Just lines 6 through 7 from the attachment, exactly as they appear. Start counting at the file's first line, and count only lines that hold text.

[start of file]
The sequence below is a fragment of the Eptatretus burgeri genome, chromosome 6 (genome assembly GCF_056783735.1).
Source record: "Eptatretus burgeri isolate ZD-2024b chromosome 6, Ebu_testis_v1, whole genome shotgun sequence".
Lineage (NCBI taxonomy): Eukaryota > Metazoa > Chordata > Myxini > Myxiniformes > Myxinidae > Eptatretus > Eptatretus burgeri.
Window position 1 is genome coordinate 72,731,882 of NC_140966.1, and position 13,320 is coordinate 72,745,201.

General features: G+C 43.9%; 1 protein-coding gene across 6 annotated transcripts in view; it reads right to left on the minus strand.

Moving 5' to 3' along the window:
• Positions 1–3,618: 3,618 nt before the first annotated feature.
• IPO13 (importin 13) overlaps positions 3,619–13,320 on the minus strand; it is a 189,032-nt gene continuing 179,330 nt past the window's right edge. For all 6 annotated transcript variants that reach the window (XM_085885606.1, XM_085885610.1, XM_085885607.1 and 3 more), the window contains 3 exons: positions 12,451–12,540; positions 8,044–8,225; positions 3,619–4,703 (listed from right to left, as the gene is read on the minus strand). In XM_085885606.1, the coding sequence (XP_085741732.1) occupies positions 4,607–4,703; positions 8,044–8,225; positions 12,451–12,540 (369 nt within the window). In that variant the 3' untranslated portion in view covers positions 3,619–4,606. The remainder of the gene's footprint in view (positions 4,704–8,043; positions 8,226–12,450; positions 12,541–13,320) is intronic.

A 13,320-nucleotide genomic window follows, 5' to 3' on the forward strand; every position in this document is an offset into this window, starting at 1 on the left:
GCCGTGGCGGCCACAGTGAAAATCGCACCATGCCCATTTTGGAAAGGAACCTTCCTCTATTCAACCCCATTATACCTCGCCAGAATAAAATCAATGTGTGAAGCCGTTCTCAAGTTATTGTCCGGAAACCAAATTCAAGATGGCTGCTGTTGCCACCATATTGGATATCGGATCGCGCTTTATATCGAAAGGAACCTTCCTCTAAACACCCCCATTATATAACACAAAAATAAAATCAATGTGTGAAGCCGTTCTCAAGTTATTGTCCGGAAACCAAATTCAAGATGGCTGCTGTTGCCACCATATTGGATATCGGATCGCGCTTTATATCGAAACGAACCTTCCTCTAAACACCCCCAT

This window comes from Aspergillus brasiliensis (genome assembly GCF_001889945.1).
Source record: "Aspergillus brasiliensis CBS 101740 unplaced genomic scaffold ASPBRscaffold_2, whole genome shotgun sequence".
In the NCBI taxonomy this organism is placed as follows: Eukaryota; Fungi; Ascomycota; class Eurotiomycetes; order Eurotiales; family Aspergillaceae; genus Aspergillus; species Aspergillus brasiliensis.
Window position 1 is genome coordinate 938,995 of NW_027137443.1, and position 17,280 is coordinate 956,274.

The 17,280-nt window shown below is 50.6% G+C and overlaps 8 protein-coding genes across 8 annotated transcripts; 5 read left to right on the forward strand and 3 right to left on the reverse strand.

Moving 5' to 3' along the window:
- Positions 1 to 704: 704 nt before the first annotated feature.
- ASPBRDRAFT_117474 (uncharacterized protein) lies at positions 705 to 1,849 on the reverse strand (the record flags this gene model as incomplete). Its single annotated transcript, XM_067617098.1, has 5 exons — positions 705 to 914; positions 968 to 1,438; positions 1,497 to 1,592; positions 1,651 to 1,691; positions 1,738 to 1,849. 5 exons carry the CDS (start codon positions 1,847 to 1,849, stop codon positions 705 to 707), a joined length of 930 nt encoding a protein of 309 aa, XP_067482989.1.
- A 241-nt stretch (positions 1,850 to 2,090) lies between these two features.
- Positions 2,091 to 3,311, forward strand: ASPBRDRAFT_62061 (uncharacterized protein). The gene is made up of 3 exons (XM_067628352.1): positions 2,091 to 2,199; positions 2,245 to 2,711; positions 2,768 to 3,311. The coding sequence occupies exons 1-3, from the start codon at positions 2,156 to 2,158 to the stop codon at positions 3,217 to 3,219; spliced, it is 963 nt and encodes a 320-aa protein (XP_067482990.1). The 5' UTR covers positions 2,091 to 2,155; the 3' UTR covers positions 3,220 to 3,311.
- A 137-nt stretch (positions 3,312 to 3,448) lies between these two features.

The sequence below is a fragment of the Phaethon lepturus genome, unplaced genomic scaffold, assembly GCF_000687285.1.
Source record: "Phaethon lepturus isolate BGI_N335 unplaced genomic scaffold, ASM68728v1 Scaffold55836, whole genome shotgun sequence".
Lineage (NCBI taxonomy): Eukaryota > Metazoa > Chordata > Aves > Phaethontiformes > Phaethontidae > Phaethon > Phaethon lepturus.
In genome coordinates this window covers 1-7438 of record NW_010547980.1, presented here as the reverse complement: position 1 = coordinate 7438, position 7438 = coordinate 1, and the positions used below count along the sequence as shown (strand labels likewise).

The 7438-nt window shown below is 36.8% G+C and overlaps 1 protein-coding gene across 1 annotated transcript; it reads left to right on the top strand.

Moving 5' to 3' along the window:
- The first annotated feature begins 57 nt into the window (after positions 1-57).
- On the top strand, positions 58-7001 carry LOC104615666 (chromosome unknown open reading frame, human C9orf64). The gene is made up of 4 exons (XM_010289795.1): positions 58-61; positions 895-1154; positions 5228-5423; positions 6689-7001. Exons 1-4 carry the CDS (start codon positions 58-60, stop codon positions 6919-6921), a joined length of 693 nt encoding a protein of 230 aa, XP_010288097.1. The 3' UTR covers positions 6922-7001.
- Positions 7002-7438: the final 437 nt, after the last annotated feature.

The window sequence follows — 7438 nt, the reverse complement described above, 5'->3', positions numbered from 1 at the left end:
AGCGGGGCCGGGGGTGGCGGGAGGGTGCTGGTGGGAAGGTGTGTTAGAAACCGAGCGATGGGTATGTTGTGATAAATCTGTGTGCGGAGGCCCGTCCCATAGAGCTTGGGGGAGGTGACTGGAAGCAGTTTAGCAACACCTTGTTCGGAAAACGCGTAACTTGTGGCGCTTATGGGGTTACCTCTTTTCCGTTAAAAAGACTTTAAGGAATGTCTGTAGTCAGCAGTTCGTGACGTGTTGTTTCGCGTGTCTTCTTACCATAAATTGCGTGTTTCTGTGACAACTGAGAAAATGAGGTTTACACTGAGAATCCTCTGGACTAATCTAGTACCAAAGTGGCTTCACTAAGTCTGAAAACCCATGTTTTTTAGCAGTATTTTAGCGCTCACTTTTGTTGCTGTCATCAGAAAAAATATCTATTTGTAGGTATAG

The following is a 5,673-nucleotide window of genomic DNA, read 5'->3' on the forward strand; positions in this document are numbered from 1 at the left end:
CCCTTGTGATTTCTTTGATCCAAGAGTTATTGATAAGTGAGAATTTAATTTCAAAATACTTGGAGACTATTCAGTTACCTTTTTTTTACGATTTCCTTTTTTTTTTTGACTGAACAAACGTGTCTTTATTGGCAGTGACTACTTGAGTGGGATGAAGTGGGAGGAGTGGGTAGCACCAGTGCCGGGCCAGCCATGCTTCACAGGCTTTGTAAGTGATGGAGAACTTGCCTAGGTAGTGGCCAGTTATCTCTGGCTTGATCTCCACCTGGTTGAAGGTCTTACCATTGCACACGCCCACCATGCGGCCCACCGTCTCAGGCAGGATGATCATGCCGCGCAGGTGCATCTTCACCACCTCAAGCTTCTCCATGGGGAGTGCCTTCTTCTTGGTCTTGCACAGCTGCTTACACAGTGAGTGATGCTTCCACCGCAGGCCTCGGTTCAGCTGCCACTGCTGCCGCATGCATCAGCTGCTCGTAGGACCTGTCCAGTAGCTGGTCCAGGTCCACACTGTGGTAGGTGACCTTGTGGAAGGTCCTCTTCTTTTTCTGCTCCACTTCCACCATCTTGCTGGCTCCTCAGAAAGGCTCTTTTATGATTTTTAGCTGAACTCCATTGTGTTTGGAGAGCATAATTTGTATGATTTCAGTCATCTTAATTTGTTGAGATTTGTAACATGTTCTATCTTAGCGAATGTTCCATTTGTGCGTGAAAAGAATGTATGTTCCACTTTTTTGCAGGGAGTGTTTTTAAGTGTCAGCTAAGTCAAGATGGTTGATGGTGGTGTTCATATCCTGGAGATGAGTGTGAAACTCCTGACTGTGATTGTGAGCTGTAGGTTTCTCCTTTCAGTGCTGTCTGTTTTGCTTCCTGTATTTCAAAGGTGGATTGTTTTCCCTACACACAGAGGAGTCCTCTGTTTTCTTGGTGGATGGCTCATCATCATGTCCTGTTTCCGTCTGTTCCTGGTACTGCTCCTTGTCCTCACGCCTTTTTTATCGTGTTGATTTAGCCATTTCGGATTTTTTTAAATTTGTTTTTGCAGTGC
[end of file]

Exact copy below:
Moving 5' to 3' along the window:
• Positions 1–3,618: 3,618 nt before the first annotated feature.